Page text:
What Are the Penalties for an Improperly Claimed ERTC Credit?
Thanks to a “surge of questionable claims,” the IRS recently put in place a moratorium on processing new Employee Retention Tax Credit (ERTC/ERC) claims through the end of the year. The agency warned that small business owners may be getting scammed by dishonest third-party promoters into submitting improper claims, and that people who do this may have to pay back their ERTC refund, possibly with penalties and interest.
But what if a business owner chooses not to repay an Employee Retention Tax Credit that was improperly claimed? That could lead to real trouble for anyone who attempts such a move.
Penalties for Failing to Repay an ERTC That Was Improperly Claimed
If a business owner is audited by the IRS on their Employee Retention Tax Credit claim and the amount of the ERTC is ultimately reduced, the penalties could vary from a 20-percent “accuracy-related penalty” to a 75-percent penalty if the IRS claims civil fraud by the employer, Bloomberg Tax reported.
“In an egregious case, the IRS could assert criminal fraud, resulting in penalties and potential imprisonment,” the tax outlet warned.
Those penalties and fees could really add up, considering businesses may be able to seek a refund of up to $26,000 per employee for the ERTC eligibility period in 2020 and 2021. Paying that back, plus fees and interest, for just one employee would be bad enough. But for several? That’s a financial blow that some businesses may not be able to weather.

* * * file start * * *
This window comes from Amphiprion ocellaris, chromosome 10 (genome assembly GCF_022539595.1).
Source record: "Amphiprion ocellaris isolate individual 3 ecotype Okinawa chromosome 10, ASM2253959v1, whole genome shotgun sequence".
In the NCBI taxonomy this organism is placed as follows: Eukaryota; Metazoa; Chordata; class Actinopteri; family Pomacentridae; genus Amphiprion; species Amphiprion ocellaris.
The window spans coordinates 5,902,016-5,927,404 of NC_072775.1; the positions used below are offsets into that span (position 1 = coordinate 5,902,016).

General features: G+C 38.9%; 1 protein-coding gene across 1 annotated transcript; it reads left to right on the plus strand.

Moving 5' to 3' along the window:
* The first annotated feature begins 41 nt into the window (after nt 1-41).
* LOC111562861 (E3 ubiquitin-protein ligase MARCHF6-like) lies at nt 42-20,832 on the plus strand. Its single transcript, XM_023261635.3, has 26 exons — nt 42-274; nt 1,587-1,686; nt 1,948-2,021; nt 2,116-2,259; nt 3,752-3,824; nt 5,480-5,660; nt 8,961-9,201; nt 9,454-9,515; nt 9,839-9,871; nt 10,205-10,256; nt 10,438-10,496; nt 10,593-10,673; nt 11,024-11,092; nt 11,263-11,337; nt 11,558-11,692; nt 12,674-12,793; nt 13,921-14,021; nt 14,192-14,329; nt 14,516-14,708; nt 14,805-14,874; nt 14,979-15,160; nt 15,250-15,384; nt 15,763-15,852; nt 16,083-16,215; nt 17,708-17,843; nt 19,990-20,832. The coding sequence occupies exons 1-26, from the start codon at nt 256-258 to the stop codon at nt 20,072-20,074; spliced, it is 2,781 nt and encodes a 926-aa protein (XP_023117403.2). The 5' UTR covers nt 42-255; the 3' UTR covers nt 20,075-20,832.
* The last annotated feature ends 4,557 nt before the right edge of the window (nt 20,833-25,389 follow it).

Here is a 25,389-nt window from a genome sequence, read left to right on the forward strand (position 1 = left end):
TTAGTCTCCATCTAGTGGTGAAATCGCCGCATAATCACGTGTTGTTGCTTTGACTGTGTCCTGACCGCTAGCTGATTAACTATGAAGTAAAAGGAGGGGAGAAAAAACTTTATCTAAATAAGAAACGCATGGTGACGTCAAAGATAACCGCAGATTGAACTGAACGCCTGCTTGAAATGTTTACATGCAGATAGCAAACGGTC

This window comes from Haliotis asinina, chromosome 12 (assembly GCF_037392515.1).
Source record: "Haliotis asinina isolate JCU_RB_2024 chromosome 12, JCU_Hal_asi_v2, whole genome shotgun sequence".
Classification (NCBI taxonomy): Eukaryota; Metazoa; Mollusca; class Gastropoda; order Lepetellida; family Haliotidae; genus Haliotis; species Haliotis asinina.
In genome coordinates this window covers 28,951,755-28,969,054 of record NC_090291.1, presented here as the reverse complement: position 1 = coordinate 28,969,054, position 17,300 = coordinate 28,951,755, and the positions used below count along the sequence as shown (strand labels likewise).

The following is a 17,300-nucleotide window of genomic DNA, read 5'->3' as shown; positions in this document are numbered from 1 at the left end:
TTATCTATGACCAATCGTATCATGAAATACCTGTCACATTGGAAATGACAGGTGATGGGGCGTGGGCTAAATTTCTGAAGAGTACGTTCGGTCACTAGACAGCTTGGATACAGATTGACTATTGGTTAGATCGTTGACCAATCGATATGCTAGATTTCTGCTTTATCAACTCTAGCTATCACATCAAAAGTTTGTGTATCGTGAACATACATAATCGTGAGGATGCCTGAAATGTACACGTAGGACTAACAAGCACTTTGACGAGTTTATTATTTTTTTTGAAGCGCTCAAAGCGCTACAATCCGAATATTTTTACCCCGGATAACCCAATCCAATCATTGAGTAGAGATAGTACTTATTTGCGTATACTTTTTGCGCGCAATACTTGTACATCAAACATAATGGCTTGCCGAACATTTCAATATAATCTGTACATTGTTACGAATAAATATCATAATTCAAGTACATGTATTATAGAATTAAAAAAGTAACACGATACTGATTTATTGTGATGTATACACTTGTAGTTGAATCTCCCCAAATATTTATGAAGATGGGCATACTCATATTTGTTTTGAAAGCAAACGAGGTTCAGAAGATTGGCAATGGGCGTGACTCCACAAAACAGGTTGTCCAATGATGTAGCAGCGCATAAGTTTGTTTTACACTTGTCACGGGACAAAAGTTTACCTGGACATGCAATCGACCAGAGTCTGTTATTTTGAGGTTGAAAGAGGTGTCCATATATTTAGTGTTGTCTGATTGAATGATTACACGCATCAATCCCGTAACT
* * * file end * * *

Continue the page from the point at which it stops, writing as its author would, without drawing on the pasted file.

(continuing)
So, what would happen if a business that improperly claimed the ERTC just didn’t pay it back? According to The Tax Adviser, “for each month (or portion of a month) that it is unpaid,” the penalty is equal to 0.5 percent of the tax, not to exceed 25 percent.
A business owner could potentially go quite a while without paying the money back, but the funds would still add up, and the IRS isn’t exactly going to give up on seeking the money the agency is owed. Plus, the risk of potential criminal charges should be enough to deter an employer who made an improper ERTC claim from going that route.
Thankfully, there is some recourse if you claimed the ERTC but are not eligible to receive the funds. You can request to withdraw your claim, and ERTC claims that are withdrawn will be treated like they weren’t filed in the first place when it comes to potential fees. The IRS won’t impose penalties or interest, although the agency could possibly still investigate if your claim is proven to be fraudulent.
Dayes Law Firm ERTC Assistance
Here at Dayes Law Firm, we have helped many businesses claim the Employee Retention Tax Credit. Our team of tax professionals has assisted businesses in filing for over $250 million in tax credit claims and our clients have already received over $25 million in ERTC funds.
If you work with us to apply for the ERTC, we will make sure your business is eligible to do so, and make sure all of the information sent to the IRS on your behalf is accurate and meets all ERTC requirements. And if you do find yourself audited by the agency, we can help with that, too.
Our firm will defend the businesses we work with regarding an ERTC audit or if there is ever a request for an audit in the future. Our tax professionals and the partners we work with are skilled in handling application-related complications, and you’ll be in very good hands with Dayes Law Firm.
For a free, no-obligation consultation, please contact us today by calling (800) 503-2000 to learn more!